Each hospital now has a “clinical lead” in organ donation, generally an adult intensivist often with limited paediatric knowledge. It would be appropriate for each paediatric department and mandatory for those with a PICU, to designate a consultant to liase regularly with the clinical lead. Trusts also have an organ donation committee with donation rates part of mandatory reporting and set to become a key trust performance indicator.
NHSBT’s potential donor audit (PDA16) attempts to calculate the numbers of patients that might potentially have become organ donors. Data on every child death within PICU is entered and validated centrally. While the process is not child specific, it does provide the best estimate of organ procurement rates. Analysis of why potential donors did not ultimately donate is undertaken, reported to NHSBT’s Donation Advisory Group and displayed on their website.
Current organ donor rates in uk picus
Tables 3 and 4 show anonymous PDA audit data for individual UK PICUs, for BSD and NHBD, respectively. Clearly there is a wide discrepancy between the rates of potential donors who become actual donors between different units for both donation modes. While some variation will always occur, these data suggest significant inconsistencies in clinical practice that may represent a route to increase paediatric organ donation. Such a disparity between different PICUs is a poor reflection of a generally high standard specialty and must be urgently addressed by all within it. The Paediatric Intensive Care Society has now set up an interest group that has commenced education programmes and which will aim to set nationally agreed standards and guidelines.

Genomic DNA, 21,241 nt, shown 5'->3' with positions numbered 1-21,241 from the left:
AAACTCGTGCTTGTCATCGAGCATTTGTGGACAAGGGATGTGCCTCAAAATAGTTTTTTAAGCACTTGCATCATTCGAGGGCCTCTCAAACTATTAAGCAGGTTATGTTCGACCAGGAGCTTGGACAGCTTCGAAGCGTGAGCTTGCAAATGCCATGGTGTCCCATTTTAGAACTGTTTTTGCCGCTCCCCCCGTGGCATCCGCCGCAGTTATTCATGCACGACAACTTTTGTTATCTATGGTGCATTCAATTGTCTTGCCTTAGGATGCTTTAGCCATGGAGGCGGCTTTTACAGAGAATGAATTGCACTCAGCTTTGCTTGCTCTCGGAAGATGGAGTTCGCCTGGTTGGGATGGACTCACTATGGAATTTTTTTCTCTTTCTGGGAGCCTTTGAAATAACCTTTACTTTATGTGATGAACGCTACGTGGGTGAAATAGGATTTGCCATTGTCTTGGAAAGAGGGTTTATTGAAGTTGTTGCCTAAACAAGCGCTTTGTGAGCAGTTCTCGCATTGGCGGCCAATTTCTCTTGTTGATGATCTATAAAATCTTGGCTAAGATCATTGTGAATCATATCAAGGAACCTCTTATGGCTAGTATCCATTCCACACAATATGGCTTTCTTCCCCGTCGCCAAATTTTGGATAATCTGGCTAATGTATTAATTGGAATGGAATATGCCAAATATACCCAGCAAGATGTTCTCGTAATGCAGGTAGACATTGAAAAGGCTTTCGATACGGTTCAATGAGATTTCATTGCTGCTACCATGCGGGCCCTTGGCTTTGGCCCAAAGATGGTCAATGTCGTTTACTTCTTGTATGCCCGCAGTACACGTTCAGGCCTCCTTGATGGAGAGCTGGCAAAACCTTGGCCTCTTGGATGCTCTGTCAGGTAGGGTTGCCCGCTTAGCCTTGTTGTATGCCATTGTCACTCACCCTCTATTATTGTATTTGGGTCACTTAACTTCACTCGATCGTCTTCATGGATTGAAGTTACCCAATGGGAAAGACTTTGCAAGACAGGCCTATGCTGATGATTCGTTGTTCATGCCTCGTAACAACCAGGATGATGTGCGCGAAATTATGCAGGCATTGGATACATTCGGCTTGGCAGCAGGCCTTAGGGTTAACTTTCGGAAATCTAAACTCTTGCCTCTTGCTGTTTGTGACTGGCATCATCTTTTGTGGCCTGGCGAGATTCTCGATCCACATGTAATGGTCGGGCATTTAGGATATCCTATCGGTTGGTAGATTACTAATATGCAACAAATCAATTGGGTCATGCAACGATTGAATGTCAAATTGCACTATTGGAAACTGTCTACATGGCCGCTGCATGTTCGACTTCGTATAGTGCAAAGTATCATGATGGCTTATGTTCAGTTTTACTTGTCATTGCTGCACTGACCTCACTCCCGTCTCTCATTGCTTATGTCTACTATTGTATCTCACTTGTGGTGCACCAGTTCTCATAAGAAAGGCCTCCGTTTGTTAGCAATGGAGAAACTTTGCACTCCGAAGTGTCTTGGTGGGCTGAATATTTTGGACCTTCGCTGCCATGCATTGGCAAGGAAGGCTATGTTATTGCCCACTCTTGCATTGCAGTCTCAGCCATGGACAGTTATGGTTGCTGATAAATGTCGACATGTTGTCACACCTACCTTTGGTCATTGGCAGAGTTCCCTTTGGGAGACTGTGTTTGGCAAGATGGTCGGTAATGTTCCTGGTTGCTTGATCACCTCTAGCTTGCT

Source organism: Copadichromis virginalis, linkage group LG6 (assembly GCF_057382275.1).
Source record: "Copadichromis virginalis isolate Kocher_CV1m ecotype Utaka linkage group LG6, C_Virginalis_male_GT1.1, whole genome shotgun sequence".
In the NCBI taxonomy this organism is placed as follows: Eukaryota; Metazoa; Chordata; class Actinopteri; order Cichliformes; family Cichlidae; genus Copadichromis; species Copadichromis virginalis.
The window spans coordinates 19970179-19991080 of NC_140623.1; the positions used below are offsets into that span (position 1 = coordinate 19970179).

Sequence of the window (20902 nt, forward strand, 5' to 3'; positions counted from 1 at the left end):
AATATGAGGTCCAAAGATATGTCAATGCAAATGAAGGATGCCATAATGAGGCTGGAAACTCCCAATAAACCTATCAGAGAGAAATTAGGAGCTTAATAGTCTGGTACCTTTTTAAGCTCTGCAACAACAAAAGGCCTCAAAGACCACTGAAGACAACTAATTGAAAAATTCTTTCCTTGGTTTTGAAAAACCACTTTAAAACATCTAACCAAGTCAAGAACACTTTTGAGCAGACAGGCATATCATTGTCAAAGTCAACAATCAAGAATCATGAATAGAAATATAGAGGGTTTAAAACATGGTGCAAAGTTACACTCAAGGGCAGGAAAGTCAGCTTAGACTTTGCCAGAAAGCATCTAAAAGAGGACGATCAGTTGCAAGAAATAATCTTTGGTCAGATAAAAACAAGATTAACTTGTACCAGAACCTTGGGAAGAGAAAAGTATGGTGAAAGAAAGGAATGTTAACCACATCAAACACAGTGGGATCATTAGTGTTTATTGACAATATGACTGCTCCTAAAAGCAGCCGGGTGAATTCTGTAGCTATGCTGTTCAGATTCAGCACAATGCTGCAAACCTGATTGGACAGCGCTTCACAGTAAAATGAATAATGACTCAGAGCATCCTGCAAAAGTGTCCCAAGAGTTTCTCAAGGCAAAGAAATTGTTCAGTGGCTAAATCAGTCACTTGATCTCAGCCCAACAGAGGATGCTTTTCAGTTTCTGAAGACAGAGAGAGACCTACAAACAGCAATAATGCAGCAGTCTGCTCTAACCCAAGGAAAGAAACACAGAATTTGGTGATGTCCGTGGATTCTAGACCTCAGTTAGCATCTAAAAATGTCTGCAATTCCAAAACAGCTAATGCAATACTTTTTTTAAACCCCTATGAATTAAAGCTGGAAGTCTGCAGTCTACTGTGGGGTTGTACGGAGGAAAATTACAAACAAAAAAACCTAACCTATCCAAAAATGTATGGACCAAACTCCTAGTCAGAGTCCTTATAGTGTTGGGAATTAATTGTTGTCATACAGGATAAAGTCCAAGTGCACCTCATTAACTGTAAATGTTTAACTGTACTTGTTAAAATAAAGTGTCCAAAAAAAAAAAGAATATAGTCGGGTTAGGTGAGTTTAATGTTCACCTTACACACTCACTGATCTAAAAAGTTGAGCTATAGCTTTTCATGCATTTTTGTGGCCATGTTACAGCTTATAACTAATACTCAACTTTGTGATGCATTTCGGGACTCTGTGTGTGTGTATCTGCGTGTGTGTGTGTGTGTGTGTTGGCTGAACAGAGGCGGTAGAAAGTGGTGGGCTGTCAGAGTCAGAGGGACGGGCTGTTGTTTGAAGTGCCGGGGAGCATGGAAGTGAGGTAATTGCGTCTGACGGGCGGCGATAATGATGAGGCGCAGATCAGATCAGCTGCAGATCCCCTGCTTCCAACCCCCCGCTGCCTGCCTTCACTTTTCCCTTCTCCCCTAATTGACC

Heart-beating organ donation